Kruijswijk: I didn't lose the Giro d'Italia because I wasn't good enough
Dutchman returns with ambition after crash denied him pink in 2016
A miscue atop the Colle dell'Agnello may have cost Steven Kruijswijk overall victory at last year's Giro d'Italia, but it did not undo the value of the work that had brought him to the brink of becoming the first Dutch Grand Tour winner since Joop Zoetemelk claimed the 1980 Tour de France.
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When Kruijswijk sat down ahead of 2017 and steeled himself to begin all over again, he charted a path to the Giro that closely mirrored his build-up to the corsa in each of the past two seasons. After racing Paris-Nice and the Volta a Catalunya in March, Kruijswijk spent much of April training at altitude in Tenerife, and, for the third year in succession, the LottoNL-Jumbo man has slotted the Tour de Yorkshire into his schedule ahead of the Giro.
"This is the last bit of racing, getting into the mix of racing before I start again," Kruijswijk told Cyclingnews in Bridlington ahead of the opening stage of the Tour de Yorkshire." After a block of one month of training, it's good to do just before the start of the Giro. It helps build a bit of rhythm and maybe brings some confidence as well."
While Tour de France contenders can afford to reach a peak of sorts in the spring and then relent before building back up towards July, the Giro's place on the calendar typically requires a steadier period of preparation. In keeping with the tenor of the past two springs, Kruijswijk's early outings were solid rather than spectacular, but seventh overall at the Volta a Catalunya was a welcome confirmation of progress.
"It's possible to get results early in the year even when you're preparing for the Giro and I tried to, but the main goal was always the Giro," Kruijswijk said. "I tried to focus and stay healthy, and then I had to do a lot of preparation in the last month in Tenerife. I think that is the most important thing of the spring."
In each of the past two editions of the Giro, Kruijswijk has seemed to hold firm in the final week just as those around him are beginning to flag. Despite the distinctive, broad-shouldered riding style that earned him the nickname of De Kleerhanger – 'the clothes hanger' – this is not merely a visual impression. In 2015, Kruijswijk impressed Alberto Contador with his display on the Mortirolo stage en route to seventh overall, while a year ago, the Dutchman showed few signs of weakness right up to his crash on the Agnello.
With the bulk of the Giro's climbing once again shoehorned into the final week of racing, Kruijswijk will hope his powers of recovery can carry him to the podium in Milan, though he will be mindful, too, of potential pitfalls during the early skirmishes. In 2015, after all, a disastrous afternoon en route to La Spezia meant that a place in the top 10 was the summit of ambition come the final week.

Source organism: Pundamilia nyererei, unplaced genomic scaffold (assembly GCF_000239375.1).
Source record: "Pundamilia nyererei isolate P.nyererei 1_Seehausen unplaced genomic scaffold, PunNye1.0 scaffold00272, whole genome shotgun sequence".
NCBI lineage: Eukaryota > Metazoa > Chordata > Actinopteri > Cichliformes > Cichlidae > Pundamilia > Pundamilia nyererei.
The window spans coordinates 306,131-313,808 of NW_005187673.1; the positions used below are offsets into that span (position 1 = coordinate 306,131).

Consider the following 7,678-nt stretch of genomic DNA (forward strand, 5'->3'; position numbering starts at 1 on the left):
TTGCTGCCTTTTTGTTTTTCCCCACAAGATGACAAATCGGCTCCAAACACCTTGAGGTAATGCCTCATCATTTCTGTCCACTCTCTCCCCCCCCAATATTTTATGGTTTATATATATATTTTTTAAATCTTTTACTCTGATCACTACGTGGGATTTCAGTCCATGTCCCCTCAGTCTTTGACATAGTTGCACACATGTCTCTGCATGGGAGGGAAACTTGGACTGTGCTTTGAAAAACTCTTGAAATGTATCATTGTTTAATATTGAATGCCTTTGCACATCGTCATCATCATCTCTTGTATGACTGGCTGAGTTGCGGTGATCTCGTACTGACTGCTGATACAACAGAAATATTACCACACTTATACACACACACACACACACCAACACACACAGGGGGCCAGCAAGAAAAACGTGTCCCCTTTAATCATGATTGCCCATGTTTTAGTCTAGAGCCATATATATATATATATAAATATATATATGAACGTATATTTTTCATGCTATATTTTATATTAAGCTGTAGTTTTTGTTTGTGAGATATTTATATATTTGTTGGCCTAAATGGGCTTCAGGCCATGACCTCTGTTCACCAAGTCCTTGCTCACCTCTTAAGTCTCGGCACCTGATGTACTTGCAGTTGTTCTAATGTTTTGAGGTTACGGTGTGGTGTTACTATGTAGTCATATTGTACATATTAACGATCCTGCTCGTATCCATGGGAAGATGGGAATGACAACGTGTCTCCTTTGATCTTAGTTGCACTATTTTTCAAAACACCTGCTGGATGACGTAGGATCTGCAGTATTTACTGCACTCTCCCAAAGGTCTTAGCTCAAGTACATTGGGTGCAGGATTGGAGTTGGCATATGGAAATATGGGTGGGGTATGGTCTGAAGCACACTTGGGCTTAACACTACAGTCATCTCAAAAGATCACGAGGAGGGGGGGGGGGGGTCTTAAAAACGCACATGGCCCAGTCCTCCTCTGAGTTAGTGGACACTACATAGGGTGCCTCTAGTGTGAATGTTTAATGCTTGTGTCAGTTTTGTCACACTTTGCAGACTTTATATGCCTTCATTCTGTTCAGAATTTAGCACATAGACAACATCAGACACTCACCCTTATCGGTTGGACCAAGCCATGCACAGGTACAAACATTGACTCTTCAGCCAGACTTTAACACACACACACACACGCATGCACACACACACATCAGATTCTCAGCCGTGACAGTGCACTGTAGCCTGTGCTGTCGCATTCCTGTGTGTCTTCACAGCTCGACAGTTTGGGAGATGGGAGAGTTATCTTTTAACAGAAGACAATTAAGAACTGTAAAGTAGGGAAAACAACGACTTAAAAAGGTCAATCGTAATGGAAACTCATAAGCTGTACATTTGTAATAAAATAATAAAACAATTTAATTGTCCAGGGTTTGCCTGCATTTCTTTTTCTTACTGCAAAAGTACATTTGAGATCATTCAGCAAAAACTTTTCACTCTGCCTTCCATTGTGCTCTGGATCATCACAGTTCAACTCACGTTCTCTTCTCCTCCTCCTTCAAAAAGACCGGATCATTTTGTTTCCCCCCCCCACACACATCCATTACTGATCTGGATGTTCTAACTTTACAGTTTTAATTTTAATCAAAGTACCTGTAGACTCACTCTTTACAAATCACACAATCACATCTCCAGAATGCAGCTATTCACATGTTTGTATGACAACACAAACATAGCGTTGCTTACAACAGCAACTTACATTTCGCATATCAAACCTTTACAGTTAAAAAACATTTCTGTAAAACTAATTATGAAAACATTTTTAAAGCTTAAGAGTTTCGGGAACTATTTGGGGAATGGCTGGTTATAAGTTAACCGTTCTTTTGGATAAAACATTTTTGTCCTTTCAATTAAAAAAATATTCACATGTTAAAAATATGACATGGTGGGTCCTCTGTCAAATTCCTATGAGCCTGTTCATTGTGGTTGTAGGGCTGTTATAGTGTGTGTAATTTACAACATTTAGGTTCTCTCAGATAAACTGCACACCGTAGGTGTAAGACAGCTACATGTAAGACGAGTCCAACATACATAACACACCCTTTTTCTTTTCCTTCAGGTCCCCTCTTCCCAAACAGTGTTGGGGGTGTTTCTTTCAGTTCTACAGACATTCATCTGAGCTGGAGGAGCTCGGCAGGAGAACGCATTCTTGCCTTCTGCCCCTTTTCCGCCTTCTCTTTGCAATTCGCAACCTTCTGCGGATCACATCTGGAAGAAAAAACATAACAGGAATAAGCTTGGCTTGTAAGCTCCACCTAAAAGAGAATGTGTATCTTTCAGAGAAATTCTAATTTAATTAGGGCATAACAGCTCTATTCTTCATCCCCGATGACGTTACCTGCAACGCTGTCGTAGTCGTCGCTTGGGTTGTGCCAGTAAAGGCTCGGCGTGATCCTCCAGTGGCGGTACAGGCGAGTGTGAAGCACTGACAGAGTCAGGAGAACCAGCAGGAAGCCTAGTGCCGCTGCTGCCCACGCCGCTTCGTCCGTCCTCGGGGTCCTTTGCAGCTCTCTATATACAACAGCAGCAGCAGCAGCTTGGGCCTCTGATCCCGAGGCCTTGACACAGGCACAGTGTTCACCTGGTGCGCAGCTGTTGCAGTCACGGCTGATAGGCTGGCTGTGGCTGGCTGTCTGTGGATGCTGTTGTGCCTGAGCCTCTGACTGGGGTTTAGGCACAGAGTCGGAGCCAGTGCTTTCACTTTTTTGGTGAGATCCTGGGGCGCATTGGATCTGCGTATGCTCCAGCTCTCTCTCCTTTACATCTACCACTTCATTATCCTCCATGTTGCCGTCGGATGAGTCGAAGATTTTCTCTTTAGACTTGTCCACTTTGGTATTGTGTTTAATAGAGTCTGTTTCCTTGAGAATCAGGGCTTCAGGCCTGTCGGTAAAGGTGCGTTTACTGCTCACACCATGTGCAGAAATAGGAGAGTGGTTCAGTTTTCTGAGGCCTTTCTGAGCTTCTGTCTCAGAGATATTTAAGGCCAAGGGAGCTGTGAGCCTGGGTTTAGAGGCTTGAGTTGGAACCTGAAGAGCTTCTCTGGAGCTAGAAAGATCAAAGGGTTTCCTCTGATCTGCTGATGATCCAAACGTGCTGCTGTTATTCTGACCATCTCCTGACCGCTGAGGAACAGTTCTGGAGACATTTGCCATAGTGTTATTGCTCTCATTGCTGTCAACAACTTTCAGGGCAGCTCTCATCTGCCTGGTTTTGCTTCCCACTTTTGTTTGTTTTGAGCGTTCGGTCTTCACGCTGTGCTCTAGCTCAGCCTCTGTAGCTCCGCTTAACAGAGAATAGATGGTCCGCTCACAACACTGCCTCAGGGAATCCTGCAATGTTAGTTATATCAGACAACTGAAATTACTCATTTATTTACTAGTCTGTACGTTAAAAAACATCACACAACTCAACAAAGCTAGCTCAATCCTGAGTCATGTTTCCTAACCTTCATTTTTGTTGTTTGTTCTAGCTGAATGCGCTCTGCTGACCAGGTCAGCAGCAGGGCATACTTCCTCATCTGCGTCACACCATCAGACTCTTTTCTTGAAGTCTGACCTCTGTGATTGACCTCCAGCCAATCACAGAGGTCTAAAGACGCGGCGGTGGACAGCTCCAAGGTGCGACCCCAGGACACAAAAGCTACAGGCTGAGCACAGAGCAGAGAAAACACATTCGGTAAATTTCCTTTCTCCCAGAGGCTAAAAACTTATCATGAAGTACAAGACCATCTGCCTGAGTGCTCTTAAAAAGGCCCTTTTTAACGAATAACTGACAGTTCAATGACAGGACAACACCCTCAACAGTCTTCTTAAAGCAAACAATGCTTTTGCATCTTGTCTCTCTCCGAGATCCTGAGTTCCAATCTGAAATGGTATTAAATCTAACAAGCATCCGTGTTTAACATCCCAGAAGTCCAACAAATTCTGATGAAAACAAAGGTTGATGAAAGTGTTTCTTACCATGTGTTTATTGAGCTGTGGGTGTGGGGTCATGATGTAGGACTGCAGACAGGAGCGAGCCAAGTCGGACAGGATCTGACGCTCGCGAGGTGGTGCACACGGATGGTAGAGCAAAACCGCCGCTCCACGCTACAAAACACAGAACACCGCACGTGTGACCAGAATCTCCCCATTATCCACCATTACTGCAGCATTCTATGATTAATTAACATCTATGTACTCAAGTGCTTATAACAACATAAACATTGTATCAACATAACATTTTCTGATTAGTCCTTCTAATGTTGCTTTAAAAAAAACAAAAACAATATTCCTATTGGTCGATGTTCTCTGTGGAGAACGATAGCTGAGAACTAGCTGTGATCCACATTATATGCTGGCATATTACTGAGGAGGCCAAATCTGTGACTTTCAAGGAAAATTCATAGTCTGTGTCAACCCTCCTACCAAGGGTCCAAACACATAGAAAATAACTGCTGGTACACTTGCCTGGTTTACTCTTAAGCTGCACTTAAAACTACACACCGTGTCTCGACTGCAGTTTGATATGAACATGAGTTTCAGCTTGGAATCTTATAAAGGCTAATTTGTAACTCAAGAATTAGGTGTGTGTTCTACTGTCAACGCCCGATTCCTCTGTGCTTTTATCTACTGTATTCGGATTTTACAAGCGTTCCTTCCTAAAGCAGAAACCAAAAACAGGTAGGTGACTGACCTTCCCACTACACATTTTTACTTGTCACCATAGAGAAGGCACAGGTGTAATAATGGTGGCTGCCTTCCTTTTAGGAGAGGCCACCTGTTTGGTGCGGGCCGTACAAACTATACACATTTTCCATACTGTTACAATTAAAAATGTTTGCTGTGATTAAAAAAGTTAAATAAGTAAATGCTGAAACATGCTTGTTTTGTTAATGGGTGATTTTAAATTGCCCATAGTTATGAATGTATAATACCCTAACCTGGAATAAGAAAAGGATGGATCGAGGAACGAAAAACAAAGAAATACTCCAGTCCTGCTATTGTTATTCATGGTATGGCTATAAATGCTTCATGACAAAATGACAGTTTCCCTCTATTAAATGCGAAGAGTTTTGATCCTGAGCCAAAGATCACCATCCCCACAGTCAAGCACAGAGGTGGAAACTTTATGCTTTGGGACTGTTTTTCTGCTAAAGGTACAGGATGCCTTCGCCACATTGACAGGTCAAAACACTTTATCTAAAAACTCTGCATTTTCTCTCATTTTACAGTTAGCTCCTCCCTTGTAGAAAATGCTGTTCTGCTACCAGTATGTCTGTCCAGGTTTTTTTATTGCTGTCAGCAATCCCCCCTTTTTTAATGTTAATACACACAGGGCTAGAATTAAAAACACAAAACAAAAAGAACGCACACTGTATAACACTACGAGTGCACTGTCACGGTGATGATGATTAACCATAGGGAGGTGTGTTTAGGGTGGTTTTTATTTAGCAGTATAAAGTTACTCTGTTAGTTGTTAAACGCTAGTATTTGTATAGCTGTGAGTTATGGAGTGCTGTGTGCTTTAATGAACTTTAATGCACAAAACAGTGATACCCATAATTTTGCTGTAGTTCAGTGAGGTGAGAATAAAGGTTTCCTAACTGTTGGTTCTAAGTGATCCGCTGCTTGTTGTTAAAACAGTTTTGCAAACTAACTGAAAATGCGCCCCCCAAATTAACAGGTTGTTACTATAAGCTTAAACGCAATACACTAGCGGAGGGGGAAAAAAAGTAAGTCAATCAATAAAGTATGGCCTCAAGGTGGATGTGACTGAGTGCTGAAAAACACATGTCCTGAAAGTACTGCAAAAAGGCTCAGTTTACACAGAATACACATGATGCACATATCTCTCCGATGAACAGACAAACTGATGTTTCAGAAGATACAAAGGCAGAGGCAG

"The Giro is going to be decided in the last week, of course, but when you look at the course, there's an uphill finish already on stage 4, up on Mount Etna. That's a pretty hard one," Kruijswijk said. "And then there are always stages that you have to be careful of, even on Sardinia, it's not as easy as it looks, so you have to be good from the start. It's really hard to say if you can grow into form during the Giro, but in my experience, I've been able to get better and better in the third week."
Kruijswijk's eventual fourth-place finish at last year's Giro was no consolation at all after he had defended the maglia rosa with such assurance through the final week. Even so, the trying final day and a half in the mountains did nothing to diminish Kruijswijk's belief that he can win the Giro.
"I didn't lose it because I wasn't good enough, I lost it because of a crash," Kruijswijk said. "I'm confident I can be up there again this year and compete with the guys who are up there."
Like many, Kruijswijk identifies Nairo Quintana (Movistar) as the man most likely to claim overall victory this time out – "Seeing his history of winning grand tours, I think he is the big favourite," he said – but the Dutchman is part of an elite group of riders with the ability to finish on the podium – or even claim pink – at this Giro. In a break from Dutch cycling's usual, Tour-centric view of the world, two of Kruijswijk's fellow countrymen, Tom Dumoulin (Sunweb) and Bauke Mollema (Trek-Segafredo) approach the corsa rosa with similar ambition.
"They're just the same rivals as the other ones," Kruijswijk said. "I won't help them and they won't help me. We'll be riding our own races."
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Barry Ryan is Head of Features at Cyclingnews. He has covered professional cycling since 2010, reporting from the Tour de France, Giro d’Italia and events from Argentina to Japan. His writing has appeared in The Independent, Procycling and Cycling Plus. He is the author of The Ascent: Sean Kelly, Stephen Roche and the Rise of Irish Cycling’s Golden Generation, published by Gill Books.